If you have signs or symptoms that worry you, make an appointment with your family doctor or a general practitioner. If you're diagnosed with primary biliary cirrhosis, you may be referred to a doctor who specializes in disorders of the digestive system (gastroenterologist) or a doctor who specializes in liver diseases (hepatologist).
Because there's often a lot to cover during your appointment, it's a good idea to arrive well-prepared. Here's some information to help you get ready, and what to expect from your doctor.
What you can do
- Be aware of any pre-appointment restrictions. At the time you make the appointment, be sure to ask if there's anything you need to do in advance, such as restrict your diet.
- Write down any symptoms you're experiencing, including any that may seem unrelated to the reason for which you scheduled the appointment.
- Write down key personal information, including any major stresses or recent life changes.
- Make a list of all medications, vitamins and supplements that you're taking.
- Ask a family member or friend to come with you. Sometimes it can be difficult to remember all of the information provided to you during an appointment. Someone who accompanies you may remember something that you missed or forgot.
- Write down questions to ask your doctor.
Preparing a list of questions can help you make the most of your time with your doctor. For primary biliary cirrhosis, some basic questions to ask your doctor include:
- What's the most likely cause of my symptoms?
- Are there any other possible causes for my symptoms?
- What kinds of tests do I need to confirm the diagnosis? Do these tests require any special preparation?
- How severe is the damage to my liver?
- What treatments are available, and which do you recommend for me?
- What types of side effects can I expect from treatment?
- Are there any alternatives to the primary approach that you're suggesting?
- What's my prognosis?
- I have other health conditions. How can I best manage them together?
- Are there any dietary or activity restrictions that I need to follow?
- Is there a generic alternative to the medicine you're prescribing me?
- Are there brochures or other printed material that I can take with me? What websites do you recommend?
In addition to the questions that you've prepared to ask your doctor, don't hesitate to ask other questions that come to mind during your appointment.
What to expect from your doctor
Your doctor is likely to ask you a number of questions. Being ready to answer them may reserve time to go over points you want to spend more time on. Your doctor may ask:
Nov. 22, 2014
- What types of symptoms have you been experiencing?
- When did you first begin experiencing symptoms?
- Have your symptoms been continuous or occasional?
- How severe are your symptoms?
- Does anything seem to improve your symptoms?
- What, if anything, appears to worsen your symptoms?
- Has anyone in your family ever been diagnosed with primary biliary cirrhosis?
- Do you have any chronic health conditions?
- Do you have any history of infectious diseases?
- Do you have a history of hepatitis or other liver problems?
- Do you have a family history of liver disease?
- How much alcohol do you drink?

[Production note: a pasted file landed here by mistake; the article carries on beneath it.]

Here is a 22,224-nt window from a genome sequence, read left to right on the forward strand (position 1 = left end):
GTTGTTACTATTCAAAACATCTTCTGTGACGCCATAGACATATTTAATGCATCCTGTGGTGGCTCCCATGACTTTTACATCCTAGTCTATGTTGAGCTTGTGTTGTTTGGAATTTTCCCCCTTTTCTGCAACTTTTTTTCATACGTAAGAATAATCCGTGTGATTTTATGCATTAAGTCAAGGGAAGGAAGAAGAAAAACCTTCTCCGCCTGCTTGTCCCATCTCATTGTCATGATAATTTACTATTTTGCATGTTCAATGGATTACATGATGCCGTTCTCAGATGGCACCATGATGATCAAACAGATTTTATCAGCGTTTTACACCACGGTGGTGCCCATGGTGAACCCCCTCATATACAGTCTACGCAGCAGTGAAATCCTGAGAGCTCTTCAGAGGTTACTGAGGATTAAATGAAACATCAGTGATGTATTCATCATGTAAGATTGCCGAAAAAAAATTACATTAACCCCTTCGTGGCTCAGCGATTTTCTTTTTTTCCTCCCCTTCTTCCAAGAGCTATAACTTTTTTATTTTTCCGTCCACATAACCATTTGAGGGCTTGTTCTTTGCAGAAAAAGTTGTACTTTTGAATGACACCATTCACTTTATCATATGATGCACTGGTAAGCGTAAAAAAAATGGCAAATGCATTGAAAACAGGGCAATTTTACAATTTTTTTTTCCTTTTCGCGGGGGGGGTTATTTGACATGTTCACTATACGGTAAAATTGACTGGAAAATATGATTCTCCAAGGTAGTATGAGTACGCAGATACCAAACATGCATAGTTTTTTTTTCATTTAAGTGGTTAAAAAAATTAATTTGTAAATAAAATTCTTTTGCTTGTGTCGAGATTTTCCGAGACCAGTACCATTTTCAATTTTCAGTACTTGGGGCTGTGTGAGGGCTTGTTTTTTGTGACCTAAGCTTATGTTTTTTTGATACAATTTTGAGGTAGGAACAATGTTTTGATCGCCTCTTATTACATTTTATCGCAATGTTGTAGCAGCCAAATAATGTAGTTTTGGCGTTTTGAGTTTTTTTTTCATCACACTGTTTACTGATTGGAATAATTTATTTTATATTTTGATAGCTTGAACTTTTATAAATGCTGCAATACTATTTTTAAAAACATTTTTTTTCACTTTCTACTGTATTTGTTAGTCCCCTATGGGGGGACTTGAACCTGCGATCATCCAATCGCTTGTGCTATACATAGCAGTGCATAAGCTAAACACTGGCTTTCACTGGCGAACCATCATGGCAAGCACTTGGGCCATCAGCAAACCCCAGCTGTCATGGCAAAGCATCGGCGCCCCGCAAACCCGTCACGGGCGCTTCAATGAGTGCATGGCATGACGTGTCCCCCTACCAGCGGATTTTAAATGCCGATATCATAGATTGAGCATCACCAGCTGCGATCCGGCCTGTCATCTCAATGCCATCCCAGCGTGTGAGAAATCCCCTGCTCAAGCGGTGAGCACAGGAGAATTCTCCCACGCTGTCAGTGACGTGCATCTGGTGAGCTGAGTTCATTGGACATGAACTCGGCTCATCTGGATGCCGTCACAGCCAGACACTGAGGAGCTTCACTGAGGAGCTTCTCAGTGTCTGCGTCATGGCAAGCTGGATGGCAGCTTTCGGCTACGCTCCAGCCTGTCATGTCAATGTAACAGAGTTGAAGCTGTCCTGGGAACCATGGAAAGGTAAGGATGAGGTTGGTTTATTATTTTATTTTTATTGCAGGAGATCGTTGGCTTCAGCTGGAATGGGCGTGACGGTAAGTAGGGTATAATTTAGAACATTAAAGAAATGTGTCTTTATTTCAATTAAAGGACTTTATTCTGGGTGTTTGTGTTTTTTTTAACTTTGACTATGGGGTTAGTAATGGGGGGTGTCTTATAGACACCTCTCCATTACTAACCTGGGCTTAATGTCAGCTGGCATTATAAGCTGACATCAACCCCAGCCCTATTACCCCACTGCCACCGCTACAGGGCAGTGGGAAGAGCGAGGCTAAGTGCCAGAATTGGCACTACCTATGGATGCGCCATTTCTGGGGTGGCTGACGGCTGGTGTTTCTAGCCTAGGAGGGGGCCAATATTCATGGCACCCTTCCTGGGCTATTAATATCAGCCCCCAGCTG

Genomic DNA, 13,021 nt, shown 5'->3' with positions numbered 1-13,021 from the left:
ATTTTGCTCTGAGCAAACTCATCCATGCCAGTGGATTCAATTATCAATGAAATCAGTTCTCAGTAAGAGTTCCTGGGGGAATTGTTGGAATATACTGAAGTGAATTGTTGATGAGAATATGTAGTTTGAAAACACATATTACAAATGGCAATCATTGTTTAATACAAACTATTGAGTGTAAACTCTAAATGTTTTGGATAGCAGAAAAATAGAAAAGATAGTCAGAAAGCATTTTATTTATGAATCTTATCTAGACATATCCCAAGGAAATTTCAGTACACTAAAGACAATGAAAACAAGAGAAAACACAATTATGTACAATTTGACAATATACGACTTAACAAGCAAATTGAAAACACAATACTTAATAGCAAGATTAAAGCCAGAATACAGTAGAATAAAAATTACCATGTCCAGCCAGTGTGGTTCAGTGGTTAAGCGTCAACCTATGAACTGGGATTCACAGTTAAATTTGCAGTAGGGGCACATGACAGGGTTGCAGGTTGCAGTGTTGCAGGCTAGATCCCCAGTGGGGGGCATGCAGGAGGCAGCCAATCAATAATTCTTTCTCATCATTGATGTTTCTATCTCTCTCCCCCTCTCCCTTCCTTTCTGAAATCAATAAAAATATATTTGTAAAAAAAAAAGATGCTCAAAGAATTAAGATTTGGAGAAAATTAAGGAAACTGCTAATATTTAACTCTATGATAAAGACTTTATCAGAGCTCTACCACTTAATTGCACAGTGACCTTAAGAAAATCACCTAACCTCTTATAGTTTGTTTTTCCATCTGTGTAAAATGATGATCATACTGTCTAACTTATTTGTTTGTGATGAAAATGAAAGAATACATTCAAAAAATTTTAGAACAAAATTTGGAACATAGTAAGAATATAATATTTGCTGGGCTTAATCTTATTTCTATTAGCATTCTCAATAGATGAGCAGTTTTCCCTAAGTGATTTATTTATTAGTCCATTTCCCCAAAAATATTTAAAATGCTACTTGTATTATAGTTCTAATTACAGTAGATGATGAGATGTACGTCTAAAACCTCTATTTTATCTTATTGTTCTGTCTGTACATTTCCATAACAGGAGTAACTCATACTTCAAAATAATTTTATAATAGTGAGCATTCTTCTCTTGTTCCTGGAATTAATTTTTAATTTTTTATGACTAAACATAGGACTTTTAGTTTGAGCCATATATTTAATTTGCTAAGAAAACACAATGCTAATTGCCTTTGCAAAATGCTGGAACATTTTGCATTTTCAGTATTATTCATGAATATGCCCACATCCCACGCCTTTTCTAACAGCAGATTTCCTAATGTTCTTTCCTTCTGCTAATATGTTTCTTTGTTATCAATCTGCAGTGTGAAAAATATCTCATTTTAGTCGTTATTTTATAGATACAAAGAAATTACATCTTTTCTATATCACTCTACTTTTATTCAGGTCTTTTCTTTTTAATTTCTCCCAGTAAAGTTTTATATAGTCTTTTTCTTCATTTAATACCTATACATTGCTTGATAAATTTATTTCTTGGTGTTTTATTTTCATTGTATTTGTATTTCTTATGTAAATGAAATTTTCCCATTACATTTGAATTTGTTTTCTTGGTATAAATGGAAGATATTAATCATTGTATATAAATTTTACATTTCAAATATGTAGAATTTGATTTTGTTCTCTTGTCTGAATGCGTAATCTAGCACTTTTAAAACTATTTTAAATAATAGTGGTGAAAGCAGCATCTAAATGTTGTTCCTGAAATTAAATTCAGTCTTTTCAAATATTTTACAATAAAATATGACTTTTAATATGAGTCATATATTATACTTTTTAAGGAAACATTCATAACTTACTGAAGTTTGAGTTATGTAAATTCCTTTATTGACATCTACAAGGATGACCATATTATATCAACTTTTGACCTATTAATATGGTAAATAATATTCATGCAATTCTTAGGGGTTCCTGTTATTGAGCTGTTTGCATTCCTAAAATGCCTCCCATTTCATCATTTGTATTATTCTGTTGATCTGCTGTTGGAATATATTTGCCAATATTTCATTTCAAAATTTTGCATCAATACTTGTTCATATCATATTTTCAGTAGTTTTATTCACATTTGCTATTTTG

- What medications are you taking?
- Do you take any herbal or natural remedies?
- Ferri FF. Ferri's Clinical Advisor 2014: 5 Books in 1. Philadelphia, Pa.: Mosby Elsevier; 2014. https://www.clinicalkey.com. Accessed Oct.8, 2014.
- Picco MF (expert opinion). Mayo Clinic, Jacksonville, Fla. Oct. 25, 2014.
- Primary biliary cirrhosis. The National Digestive Diseases Information Clearinghouse. http://digestive.niddk.nih.gov/ddiseases/pubs/primarybiliarycirrhosis/index.aspx. Accessed Oct. 8, 2014.
- Juran BD, et al. Environmental factors in primary biliary cirrhosis. Seminars in Liver Disease. 2014;34:265.
- Lindor, KD, et al. Primary biliary cirrhosis. American Association for the Study of Liver Diseases Practice Guidelines. Hepatology. 2009;50:291.
- Poupon R. Clinical manifestations, diagnosis, and natural history of primary biliary cirrhosis. http://www.uptodate.com/home. Accessed Oct. 8, 2014.
- Boyer TD, et al., eds. Zakim & Boyer's Hepatology: A Textbook of Liver Disease. 6th ed. https://www.clinicalkey.com. Accessed Oct. 8, 2014.
- Poupon R. Overview of the treatment of primary biliary cirrhosis. http://www.uptodate.com/home. Accessed Oct. 8, 2014.
- Flamm S, et al. Liver transplantation in primary biliary cirrhosis. http://www.uptodate.com/home. Accessed Oct. 8, 2014.
- Honda A, et al. Anticholestatic effects of bezafibrate in patients with primary biliary cirrhosis treated with ursodeoxycholic acid. Hepatology. 2013;57:1931.
- AskMayoExpert. What is magnetic resonance elastography (MRE) and what are the indications for an MRE examination? Rochester, Minn.: Mayo Foundation for Medical Education and Research; 2014.
- Singal AK, et al. Model for end-stage liver disease. Journal of Clinical and Experimental Hepatology. 2013;3:50.
- PCBers. http://pbcers.org/. Accessed Oct. 8, 2014.
- Mells GF, et al. Impact of primary biliary cirrhosis on perceived quality of life: The UK-PBC national study. Hepatology. 2013;58:273.
- American Liver Foundation. http://www.liverfoundation.org/support/. Accessed Oct. 21, 2014.
- Venkatesh SK, et al. Magnetic resonance elastography of liver: Clinical applications. Journal of Computer Assisted Tomography. 2013;37:887.
- Imam MH, et al. Pathogenesis and management of pruritus in cholestatic liver disease. Journal of Gastroenterology and Hepatology. 2012;27:1150.
- Bunchorntavakul C, et al. Pruritis in chronic liver disease. Clinics in Liver Disease. 2012;16:331.
- Golden AK. Decision Support System. Mayo Clinic, Rochester, Minn. Oct. 6, 2014.
- Martin P, et al. Evaluation for liver transplantation in adults: 2013 Practice guideline by the American Association for the Study of Liver Diseases and the American Society of Transplantation. Hepatology. 2014;59:1144.